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Ramsey Clark: A Liberal Crusader Who Embraced the World’s Bad Guys

Ramsey Clark, who died in April at the age of 93, lived long enough to embody the whole long decline of establishment liberalism — from a movement ready and eager to transform American life at home and police the world to a brand of progressivism that ultimately renounced any American claim to moral authority.

Clark hailed from a family of prominent Texas lawyers, including his father, Tom Clark, a Supreme Court justice. Nonetheless, Ramsey dropped out of high school at 17 to join the Marines during World War II. After the war (and college and law school), he joined his father’s law firm, and also established the first legal aid society in Dallas. He went on to serve in the Kennedy and Johnson Justice Departments, where he took up an array of good causes: fighting to protect natural resources and civil rights marchers, helping to desegregate Southern school districts, and supervising the drafting of the 1965 Voting Rights Act. Robert Kennedy nicknamed Clark “the preacher,” for his refusal to use wiretaps in criminal investigations.

The peak of Clark’s establishment career came when President Lyndon B. Johnson made him attorney general in 1967, at just 39. Tom Clark resigned from his Supreme Court seat, ostensibly to avoid a potential conflict of interest. (As it happened, this also gave Johnson the opportunity to appoint Thurgood Marshall as the first Black justice in court history — something that should have happened years before.) Ramsey Clark, meanwhile, proved to be an able, principled attorney general, who supervised the drafting of the Fair Housing Act — the last, major civil rights bill of the Johnson administration.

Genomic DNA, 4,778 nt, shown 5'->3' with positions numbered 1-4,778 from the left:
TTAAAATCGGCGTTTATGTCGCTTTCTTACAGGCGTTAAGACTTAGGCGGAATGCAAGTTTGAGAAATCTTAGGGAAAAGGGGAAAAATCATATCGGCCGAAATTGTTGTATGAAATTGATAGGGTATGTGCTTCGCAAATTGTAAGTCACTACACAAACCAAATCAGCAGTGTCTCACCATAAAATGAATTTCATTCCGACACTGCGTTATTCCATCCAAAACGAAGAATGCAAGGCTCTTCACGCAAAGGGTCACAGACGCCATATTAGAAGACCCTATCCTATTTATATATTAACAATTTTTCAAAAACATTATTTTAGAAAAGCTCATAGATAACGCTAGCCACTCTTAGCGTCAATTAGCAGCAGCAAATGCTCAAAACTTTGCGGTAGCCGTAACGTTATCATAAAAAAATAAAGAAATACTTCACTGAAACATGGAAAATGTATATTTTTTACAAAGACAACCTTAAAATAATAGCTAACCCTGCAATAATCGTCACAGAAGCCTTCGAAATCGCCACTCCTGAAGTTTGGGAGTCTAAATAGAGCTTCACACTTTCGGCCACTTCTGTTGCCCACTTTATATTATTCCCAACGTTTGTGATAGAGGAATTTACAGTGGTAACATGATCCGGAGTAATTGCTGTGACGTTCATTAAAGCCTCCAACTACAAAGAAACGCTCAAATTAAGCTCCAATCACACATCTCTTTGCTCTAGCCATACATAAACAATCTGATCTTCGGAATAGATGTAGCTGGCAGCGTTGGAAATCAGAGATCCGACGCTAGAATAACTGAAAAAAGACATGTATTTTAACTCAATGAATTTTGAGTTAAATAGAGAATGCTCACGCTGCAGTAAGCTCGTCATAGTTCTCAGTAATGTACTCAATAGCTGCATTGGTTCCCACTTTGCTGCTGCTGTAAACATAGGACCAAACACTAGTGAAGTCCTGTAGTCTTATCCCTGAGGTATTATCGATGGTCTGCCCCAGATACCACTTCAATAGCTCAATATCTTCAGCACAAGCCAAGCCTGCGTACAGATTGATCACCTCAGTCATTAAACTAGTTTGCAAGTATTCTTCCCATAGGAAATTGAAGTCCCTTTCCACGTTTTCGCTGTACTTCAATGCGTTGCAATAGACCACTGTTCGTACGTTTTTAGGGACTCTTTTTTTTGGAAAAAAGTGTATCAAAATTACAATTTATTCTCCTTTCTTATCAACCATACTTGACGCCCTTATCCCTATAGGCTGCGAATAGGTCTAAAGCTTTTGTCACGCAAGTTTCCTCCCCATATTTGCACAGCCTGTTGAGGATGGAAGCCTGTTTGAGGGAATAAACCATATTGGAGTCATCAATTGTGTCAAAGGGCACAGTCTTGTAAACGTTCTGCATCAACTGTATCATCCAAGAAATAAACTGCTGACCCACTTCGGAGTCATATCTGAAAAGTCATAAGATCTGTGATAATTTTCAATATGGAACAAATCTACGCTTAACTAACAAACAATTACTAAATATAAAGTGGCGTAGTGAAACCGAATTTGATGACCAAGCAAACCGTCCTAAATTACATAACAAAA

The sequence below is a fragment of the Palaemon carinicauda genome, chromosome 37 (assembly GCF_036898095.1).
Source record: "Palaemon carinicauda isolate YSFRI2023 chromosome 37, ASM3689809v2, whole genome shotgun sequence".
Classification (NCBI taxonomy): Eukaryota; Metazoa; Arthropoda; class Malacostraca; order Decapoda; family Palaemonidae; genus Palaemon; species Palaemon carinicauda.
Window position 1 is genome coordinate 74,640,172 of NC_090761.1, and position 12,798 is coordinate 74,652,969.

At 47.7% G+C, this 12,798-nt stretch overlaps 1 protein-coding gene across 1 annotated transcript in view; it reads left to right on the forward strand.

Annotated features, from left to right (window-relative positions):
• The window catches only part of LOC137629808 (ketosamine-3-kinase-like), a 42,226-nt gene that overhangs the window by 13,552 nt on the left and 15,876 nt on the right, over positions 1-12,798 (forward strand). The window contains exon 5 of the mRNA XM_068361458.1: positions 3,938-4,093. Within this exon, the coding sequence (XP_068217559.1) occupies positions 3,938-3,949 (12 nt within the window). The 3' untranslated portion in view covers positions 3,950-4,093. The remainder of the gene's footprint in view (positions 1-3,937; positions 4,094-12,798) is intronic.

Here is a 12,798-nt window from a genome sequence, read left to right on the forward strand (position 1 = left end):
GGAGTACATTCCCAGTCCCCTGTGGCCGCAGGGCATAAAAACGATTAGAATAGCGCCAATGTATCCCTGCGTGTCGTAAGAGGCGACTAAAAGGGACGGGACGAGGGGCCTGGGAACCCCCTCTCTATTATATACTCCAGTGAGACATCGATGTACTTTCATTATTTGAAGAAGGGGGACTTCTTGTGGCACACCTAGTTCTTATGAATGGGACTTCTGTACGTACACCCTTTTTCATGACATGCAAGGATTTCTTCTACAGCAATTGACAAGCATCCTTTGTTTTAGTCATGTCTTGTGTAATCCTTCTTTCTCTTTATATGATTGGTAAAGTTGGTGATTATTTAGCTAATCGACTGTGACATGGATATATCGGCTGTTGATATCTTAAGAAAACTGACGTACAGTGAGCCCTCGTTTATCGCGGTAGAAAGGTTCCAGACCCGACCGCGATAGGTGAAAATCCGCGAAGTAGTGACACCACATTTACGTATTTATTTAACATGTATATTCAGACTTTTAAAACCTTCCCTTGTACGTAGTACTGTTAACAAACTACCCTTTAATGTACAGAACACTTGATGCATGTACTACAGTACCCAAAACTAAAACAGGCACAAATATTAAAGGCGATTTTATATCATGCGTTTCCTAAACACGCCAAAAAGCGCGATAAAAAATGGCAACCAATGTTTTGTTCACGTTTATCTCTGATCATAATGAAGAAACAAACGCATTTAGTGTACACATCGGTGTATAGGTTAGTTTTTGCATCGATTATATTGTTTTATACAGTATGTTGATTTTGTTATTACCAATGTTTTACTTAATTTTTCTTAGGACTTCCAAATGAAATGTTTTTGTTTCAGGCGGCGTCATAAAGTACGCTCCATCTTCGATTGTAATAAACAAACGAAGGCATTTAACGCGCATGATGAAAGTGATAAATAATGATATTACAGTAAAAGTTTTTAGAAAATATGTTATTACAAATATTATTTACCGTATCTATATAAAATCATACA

Clark supposedly fell out with Johnson over Vietnam — though this has been much disputed — and Republicans targeted him for one of their patented, election-year smear campaigns as “soft on crime.” Johnson was said to have blamed Clark for Richard Nixon’s election in 1968. But once out of office, Clark seemed liberated, testifying for the Chicago Seven and defending the peace activists Father Philip Berrigan, Native Americans in Alaska, a prisoner in Attica, a student at Kent State and the Black Panthers. He quit his big partnership in New York to teach law at Howard and Brooklyn College.

“I didn’t feel like working on things I didn’t believe in,” he said at the time. “I didn’t think were important.”

This was a record of courage. But somewhere along the way, courage turned to caricature.

In 1972, Clark made a pilgrimage to Hanoi and was suckered by the regime there into reporting that American POWs were being treated well. “They could not be better,” he said of their living conditions on a radio broadcast, remarking that he was “particularly touched” by how good their medical and dental care was. He claimed he was given unfettered access to North Vietnam, and photos from his visit show Clark, a tall, gangly man, hiking along in an oddly juvenile, striped shirt that made him look like a character out of a Peanuts comic strip.

Once back in the United States, Clark moved on to the next station of the morally superior progressive: quixotic political campaigns that always privilege the perfect over the good. He lost one Senate run decisively, seeking one of New York’s seats. Yet he insisted on running again, in the 1976 Democratic Senate primary — in which he drew just enough votes to cost Bella Abzug a razor-thin loss to Daniel Patrick Moynihan, the most conservative candidate in the race.